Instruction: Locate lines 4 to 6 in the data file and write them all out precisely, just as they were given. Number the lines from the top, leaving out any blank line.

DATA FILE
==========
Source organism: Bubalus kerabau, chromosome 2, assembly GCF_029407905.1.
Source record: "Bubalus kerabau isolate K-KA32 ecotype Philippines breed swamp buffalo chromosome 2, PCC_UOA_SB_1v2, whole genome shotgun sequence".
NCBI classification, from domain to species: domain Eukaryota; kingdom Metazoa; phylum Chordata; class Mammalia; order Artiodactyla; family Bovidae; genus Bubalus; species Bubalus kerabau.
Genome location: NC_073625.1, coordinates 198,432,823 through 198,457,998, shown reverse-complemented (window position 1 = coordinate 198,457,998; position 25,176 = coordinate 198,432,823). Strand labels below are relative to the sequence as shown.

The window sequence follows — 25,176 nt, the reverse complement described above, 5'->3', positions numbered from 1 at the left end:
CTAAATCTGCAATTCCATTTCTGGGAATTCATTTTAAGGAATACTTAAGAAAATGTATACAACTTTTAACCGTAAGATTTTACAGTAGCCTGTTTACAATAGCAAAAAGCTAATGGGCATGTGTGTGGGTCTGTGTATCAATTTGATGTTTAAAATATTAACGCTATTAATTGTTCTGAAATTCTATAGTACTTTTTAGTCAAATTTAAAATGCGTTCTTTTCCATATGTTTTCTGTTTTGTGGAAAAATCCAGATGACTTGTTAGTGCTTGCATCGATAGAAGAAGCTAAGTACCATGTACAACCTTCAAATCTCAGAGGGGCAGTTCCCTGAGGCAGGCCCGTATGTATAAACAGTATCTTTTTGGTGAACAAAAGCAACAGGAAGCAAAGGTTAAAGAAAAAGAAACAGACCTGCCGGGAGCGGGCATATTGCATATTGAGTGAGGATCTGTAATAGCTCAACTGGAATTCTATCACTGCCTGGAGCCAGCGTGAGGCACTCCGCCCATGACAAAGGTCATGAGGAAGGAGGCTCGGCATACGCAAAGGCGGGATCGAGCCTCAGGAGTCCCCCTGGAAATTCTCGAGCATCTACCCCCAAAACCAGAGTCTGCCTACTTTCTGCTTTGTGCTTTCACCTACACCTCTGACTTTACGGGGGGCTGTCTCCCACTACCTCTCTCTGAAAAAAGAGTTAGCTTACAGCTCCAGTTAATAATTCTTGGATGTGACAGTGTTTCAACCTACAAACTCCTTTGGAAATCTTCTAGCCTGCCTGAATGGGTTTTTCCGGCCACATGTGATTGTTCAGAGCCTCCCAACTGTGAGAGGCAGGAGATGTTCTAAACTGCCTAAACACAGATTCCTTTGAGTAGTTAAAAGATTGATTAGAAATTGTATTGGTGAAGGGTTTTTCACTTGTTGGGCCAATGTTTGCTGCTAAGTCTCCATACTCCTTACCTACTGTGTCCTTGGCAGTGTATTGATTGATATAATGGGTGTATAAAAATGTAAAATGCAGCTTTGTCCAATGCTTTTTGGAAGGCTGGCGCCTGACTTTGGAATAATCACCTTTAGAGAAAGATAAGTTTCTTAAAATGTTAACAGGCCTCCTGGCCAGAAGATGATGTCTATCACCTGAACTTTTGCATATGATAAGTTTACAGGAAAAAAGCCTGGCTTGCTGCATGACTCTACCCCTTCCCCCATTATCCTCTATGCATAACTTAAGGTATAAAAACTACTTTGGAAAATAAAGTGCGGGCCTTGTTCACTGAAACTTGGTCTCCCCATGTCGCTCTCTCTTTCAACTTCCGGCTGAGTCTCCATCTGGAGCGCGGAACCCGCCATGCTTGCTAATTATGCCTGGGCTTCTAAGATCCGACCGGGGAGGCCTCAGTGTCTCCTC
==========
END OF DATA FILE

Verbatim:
Genome location: NC_073625.1, coordinates 198,432,823 through 198,457,998, shown reverse-complemented (window position 1 = coordinate 198,457,998; position 25,176 = coordinate 198,432,823). Strand labels below are relative to the sequence as shown.

The window sequence follows — 25,176 nt, the reverse complement described above, 5'->3', positions numbered from 1 at the left end:
CTAAATCTGCAATTCCATTTCTGGGAATTCATTTTAAGGAATACTTAAGAAAATGTATACAACTTTTAACCGTAAGATTTTACAGTAGCCTGTTTACAATAGCAAAAAGCTAATGGGCATGTGTGTGGGTCTGTGTATCAATTTGATGTTTAAAATATTAACGCTATTAATTGTTCTGAAATTCTATAGTACTTTTTAGTCAAATTTAAAATGCGTTCTTTTCCATATGTTTTCTGTTTTGTGGAAAAATCCAGATGACTTGTTAGTGCTTGCATCGATAGAAGAAGCTAAGTACCATGTACAACCTTCAAATCTCAGAGGGGCAGTTCCCTGAGGCAGGCCCGTATGTATAAACAGTATCTTTTTGGTGAACAAAAGCAACAGGAAGCAAAGGTTAAAGAAAAAGAAACAGACCTGCCGGGAGCGGGCATATTGCATATTGAGTGAGGATCTGTAATAGCTCAACTGGAATTCTATCACTGCCTGGAGCCAGCGTGAGGCACTCCGCCCATGACAAAGGTCATGAGGAAGGAGGCTCGGCATACGCAAAGGCGGGATCGAGCCTCAGGAGTCCCCCTGGAAATTCTCGAGCATCTACCCCCAAAACCAGAGTCTGCCTACTTTCTGCTTTGTGCTTTCACCTACACCTCTGACTTTACGGGGGGCTGTCTCCCACTACCTCTCTCTGAAAAAAGAGTTAGCTTACAGCTCCAGTTAATAATTCTTGGATGTGACAGTGTTTCAACCTACAAACTCCTTTGGAAATCTTCTAGCCTGCCTGAATGGGTTTTTCCGGCCACATGTGATTGTTCAGAGCCTCCCAACTGTGAGAGGCAGGAGATGTTCTAAACTGCCTAAACACAGATTCCTTTGAGTAGTTAAAAGATTGATTAGAAATTGTATTGGTGAAGGGTTTTTCACTTGTTGGGCCAATGTTTGCTGCTAAGTCTCCATACTCCTTACCTACTGTGTCCTTGGCAGTGTATTGATTGATATAATGGGTGTATAAAAATGTAAAATGCAGCTTTGTCCAATGCTTTTTGGAAGGCTGGCGCCTGACTTTGGAATAATCACCTTTAGAGAAAGATAAGTTTCTTAAAATGTTAACAGGCCTCCTGGCCAGAAGATGATGTCTATCACCTGAACTTTTGCATATGATAAGTTTACAGGAAAAAAGCCTGGCTTGCTGCATGACTCTACCCCTTCCCCCATTATCCTCTATGCATAACTTAAGGTATAAAAACTACTTTGGAAAATAAAGTGCGGGCCTTGTTCACTGAAACTTGGTCTCCCCATGTCGCTCTCTCTTTCAACTTCCGGCTGAGTCTCCATCTGGAGCGCGGAACCCGCCATGCTTGCTAATTATGCCTGGGCTTCTAAGATCCGACCGGGGAGGCCTCAGTGTCTCCTC